You will be amazed by Kyaiktiyo and its Golden Rock Pagoda. It is a 5.5m shrine built on a gold-plated boulder balancing atop a cliff. It’s a very popular pilgrimage site for Buddhists.
MRAUK U, Myanmar
The collection of temples in the former capital of Rakhine may be on a smaller scale than in Bagan, but their appeal is increased by the fact that a settlement still exists around them. Mrauk U was, however, can be closed from time to time due political unrest. We strongly recommend you check status before travelling.
NGAPALI & NGWE SAUNG Beaches
It may be difficult to get to from Yangon but these beaches are absolutely spectacular and well worth the effort. Chaung Tha and Ngwe Saung beaches are more easily reached when compared to Ngapali, the former being popular with local families and the latter more international and upmarket. Due to the exceptional quality of the beaches, water and sand, they are becoming extremely popular with tourists. You will also enjoy breathtaking views of the Bay of Bengal, particularly at sunset.
Travel Tips for Myanmar
Money, Exchange and ATM’s
You can exchange AUD into Myanmar Kyat when you get to your hotel or guesthouse, in a local bank or at the airport (more expensive). Refrain from using the money exchangers on the street as often they will short change you.
Myanmar now has a a limited supply of ATM’s. There are ATM’s at the airports and many in Yangon and Mandalay city centres, as well as in Nyaung U in Bagan. You might not find ATM’s in smaller towns.
When to use dollars and when to use kyats
Typically, US dollars are used for paying for your accommodation and some forms of transport, such as internal flights. Everything else from food, street snacks, tuk tuks and guides are paid for in kyat.
It’s Cheap in Myanmar
On average, you can live for less than $50 a day, including the cost of accommodation and transport. It’s only expensive if you choose stay in top-end accommodation and eat at expensive restaurants.
Most travellers rely on the Myanmar Lonely Planet. If you don’t have prearranged accommodation we recommend you talk to other travellers, who will steer you in the right direction.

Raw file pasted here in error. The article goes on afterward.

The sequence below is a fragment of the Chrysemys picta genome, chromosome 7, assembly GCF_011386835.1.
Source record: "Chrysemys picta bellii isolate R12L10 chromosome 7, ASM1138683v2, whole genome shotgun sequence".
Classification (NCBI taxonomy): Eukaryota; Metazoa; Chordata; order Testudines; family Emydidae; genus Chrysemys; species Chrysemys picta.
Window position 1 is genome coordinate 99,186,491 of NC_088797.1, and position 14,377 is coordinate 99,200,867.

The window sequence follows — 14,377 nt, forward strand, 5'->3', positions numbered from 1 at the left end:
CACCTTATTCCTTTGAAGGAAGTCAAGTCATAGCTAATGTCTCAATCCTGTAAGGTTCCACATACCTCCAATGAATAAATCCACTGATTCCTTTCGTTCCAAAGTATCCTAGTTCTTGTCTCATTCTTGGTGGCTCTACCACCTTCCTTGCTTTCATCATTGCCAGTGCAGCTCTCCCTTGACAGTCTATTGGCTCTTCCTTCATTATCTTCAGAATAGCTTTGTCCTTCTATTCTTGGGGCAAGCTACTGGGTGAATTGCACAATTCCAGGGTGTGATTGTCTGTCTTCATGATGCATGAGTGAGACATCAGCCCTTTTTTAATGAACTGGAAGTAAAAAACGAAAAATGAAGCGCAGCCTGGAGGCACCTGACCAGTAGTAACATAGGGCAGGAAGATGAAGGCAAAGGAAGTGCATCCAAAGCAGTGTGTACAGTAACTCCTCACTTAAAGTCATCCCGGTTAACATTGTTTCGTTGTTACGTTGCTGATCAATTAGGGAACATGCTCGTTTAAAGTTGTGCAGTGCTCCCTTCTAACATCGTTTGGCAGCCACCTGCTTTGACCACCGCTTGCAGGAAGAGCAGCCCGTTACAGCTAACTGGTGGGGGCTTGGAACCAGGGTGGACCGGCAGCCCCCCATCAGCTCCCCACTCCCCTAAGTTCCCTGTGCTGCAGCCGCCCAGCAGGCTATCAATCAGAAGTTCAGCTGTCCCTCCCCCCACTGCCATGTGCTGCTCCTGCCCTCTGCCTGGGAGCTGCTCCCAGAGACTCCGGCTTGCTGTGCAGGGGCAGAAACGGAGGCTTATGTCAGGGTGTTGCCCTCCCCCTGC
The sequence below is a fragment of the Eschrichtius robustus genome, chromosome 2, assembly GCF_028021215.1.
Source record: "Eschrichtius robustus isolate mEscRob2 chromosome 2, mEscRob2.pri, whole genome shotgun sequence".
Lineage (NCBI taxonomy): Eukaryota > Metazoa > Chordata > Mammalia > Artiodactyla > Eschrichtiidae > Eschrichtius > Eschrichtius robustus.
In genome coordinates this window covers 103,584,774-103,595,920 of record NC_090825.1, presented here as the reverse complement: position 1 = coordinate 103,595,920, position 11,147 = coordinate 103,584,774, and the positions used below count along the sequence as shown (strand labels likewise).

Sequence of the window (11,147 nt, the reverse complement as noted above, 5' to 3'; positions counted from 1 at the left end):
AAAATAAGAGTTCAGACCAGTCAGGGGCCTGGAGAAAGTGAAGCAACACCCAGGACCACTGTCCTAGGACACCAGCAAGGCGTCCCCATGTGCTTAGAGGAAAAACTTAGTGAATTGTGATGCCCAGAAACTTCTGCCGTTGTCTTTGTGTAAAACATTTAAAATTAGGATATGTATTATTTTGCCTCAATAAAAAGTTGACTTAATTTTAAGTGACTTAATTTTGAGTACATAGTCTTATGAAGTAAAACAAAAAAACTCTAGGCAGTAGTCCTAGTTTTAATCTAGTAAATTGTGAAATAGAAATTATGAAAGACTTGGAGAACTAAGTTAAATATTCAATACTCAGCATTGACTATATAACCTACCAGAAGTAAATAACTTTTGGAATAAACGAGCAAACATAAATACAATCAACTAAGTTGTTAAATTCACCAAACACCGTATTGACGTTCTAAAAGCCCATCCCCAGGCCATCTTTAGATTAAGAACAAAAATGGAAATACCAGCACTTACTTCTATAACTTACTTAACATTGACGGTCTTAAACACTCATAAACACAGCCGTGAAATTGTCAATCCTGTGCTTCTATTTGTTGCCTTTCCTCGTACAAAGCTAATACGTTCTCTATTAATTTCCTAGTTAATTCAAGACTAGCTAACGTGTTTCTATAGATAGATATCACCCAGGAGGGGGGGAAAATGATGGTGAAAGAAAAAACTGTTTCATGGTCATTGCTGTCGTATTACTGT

Getting Around Myanmar
Buses abound and are the main form of transport to get you to almost any part of the country (where tourists are permitted). Your accommodations receptionists can help you book your ticket in advance or can tell you what time to turn up at the local station in order to buy your ticket.
The bus journeys are long, sometimes averaging 10-12 hours. Never ask a driver about the time of arrival. Due to superstitions the locals firmly believe that asking when you will arrive at a destination conjures up bad spirits. Don’t bother asking – you won’t receive an answer.
You can also organise private cars and vans.
Unlike Bali, you do not barter or haggle when in Myanmar.
The Internet is hard to find
In Myanmar, internet is either non-existentand or EXTREMELY slow.
Burmese people are genuine, friendly and warm-hearted people. They are fascinated by foreigners, that you can see the sheer excitement on their faces. Smile and say hello, shake hands or offer a warm embrace.
It is truly and amazing country and well worth researching for your next destination. We also have a blog on the need to research for overseas holidays.
Travel Insurance Plus team
World Travel Guide